The Prince William Sound (PWS) Oil Spill Recovery Institute (OSRI) was authorized in 1990 by the United States Congress to “identify and develop the best available techniques, equipment, and materials for dealing with oil spills in the Arctic and sub-Arctic marine environments” (Title V, Section 5001, Oil Pollution Act of 1990); and, also to “determine, document, assess and understand the long range effects of the EXXON VALDEZ oil spill on the natural resources of Prince William Sound. . . and the environment, the economy and the lifestyle and wellbeing of the people who are dependent on them.” In 1996, the act was amended to expand the area of emphasis from the Exxon Valdez oil spill region to the Arctic and sub-Arctic marine environments. A 2005 amendment mandates that OSRI continue its programs until one year after the completion of oil exploration and development efforts in Alaska.
OPA90 identifies the PWS Science and Technology Institute (known as the PWS Science Center) in Cordova, Alaska, as administrator and home for OSRI. Between 1992 and 1995, Congress appropriated $500,000 for the OSRI program. Since 1996, when amendments instituted a funding mechanism for OSRI, the program has received annual interest earnings from a $22.5 million trust held by the U.S. Treasury. A 2012 amendment increased the trust to $35.3 million.
OPA90 also set up an Advisory Board to determine policies of and programs supported by OSRI. This includes oversight of the development of strategic plans, research plans, and annual work plans. The Advisory Board includes three federal, three state, two oil and gas industry, two fishing industry, two native community, and two at-large representatives. Additionally, there are non-voting members from the Institute of Marine Science/ University of Alaska Fairbanks, and the Prince William Sound Science Center.
The OSRI Advisory Board meets at least twice each year to set policies and review the implementation of OSRI programs. The Board’s structure includes four committees – Executive, Scientific and Technical, Financial and Work Plan – each of which meet as needed throughout the year. Annual work plans are adopted by the Advisory Board in the early fall and determine continuing projects and new project solicitations to be issued in the coming year.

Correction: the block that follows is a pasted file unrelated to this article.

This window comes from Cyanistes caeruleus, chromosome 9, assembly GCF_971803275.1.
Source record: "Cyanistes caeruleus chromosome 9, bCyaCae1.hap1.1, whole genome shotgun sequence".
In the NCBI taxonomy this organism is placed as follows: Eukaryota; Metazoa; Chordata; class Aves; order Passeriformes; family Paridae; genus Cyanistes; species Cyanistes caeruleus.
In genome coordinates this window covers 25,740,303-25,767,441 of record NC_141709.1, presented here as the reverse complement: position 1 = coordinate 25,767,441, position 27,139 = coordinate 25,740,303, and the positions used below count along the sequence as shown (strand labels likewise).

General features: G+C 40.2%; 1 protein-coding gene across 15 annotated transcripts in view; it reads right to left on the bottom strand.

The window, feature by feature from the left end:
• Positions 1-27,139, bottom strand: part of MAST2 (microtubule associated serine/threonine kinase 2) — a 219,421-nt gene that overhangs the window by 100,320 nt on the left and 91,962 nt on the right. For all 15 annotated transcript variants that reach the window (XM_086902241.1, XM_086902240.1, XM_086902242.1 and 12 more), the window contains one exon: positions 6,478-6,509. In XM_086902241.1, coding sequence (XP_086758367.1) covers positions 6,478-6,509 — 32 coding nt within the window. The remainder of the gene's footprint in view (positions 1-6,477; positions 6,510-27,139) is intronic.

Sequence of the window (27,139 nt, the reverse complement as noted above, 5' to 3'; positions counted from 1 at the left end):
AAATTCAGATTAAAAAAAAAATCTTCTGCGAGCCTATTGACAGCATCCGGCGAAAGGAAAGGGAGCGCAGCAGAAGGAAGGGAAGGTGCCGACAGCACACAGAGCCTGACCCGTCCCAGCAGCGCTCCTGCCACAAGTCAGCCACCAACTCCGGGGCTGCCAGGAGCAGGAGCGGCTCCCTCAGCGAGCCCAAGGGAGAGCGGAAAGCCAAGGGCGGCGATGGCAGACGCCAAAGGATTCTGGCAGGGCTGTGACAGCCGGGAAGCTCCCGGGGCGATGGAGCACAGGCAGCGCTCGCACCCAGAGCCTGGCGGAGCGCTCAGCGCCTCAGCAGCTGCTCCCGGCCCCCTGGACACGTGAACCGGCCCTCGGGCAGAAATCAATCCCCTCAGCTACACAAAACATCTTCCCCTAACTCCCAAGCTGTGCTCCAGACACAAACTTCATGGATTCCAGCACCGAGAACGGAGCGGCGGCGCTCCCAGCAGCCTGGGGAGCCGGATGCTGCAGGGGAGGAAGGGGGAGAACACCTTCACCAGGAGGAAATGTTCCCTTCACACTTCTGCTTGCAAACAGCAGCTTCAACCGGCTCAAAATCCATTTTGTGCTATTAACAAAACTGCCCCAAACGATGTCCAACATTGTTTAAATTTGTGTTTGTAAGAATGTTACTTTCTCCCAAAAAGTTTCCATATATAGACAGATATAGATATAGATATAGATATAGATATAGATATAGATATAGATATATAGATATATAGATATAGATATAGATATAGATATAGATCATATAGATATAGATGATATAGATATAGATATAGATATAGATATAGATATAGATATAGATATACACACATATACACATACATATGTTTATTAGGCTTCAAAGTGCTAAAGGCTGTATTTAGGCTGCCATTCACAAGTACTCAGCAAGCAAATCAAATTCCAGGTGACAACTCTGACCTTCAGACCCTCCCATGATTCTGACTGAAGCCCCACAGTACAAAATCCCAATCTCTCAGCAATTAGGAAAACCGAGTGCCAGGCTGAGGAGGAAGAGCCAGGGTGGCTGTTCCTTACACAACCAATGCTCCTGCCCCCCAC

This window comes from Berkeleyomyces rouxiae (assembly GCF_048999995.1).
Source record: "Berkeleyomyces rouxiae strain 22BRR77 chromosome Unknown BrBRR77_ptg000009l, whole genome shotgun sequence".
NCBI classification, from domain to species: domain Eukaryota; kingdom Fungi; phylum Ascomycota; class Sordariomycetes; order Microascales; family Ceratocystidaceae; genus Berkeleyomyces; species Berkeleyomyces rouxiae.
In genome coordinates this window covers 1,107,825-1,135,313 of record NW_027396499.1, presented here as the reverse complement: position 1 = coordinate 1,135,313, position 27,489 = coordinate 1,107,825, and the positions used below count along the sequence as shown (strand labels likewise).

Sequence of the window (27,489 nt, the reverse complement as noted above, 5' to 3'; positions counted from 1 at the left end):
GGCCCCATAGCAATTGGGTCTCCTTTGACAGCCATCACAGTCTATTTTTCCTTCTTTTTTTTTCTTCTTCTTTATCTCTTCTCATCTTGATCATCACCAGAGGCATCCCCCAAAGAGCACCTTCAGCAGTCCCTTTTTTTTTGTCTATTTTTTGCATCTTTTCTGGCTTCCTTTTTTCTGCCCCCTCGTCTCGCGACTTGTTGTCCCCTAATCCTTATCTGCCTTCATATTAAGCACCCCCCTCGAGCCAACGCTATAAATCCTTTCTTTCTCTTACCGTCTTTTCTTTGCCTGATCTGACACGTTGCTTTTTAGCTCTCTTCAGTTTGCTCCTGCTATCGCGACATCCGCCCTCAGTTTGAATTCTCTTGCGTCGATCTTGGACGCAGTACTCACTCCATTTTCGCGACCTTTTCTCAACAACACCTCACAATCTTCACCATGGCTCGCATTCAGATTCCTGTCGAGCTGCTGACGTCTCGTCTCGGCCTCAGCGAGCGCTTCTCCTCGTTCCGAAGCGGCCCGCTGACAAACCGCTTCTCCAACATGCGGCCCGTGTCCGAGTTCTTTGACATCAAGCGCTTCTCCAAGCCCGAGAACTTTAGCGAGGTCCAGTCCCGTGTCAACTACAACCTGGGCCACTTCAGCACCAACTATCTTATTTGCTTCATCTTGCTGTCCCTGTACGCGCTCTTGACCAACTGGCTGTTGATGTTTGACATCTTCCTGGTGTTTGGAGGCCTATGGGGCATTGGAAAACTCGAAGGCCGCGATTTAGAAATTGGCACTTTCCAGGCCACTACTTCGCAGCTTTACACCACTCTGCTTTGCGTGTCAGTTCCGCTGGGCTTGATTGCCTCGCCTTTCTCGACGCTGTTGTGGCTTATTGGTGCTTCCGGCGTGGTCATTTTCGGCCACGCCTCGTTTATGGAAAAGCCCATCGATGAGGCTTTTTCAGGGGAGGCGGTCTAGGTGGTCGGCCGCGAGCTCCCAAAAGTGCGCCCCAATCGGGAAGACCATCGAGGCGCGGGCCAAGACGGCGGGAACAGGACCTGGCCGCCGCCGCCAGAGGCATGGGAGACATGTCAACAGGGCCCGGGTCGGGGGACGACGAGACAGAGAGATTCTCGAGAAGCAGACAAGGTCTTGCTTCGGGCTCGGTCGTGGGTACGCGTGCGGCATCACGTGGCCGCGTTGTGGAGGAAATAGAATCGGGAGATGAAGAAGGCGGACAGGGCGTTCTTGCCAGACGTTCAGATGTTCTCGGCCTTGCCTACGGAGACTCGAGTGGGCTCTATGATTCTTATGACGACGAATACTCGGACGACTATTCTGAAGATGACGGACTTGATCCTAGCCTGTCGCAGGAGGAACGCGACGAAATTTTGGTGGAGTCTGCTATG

OSRI’s first strategic plan for oil pollution research and development (1995) focused on the risks and costs of oil spills. The strategic plan adopted in 2002 focused OSRI programs to improve prediction of natural changes. This approach also improves our assessment of costs, a key element in identifying the best oil spill prevention and response technologies. The mission and goal statements of the Strategic Plan were reviewed and modified again in 2002, 2008, and 2014. Each review led to the development of a five-year Research Plan that outlined how to implement the goals of OSRI.
OSRI solicited its first proposals for grant projects in late 1997. Since 1998, OSRI has awarded approximately nine hundred thousand dollars a year to support a wide range of projects. The projects awarded funds in any given year are outlined in the annual work plan, which is based on the five-year research plan. The research plan is organized around the four strategic goals: Understand, Respond, Inform, and Partner. The types of projects OSRI funds to fulfill each strategic goal are described in the annual report.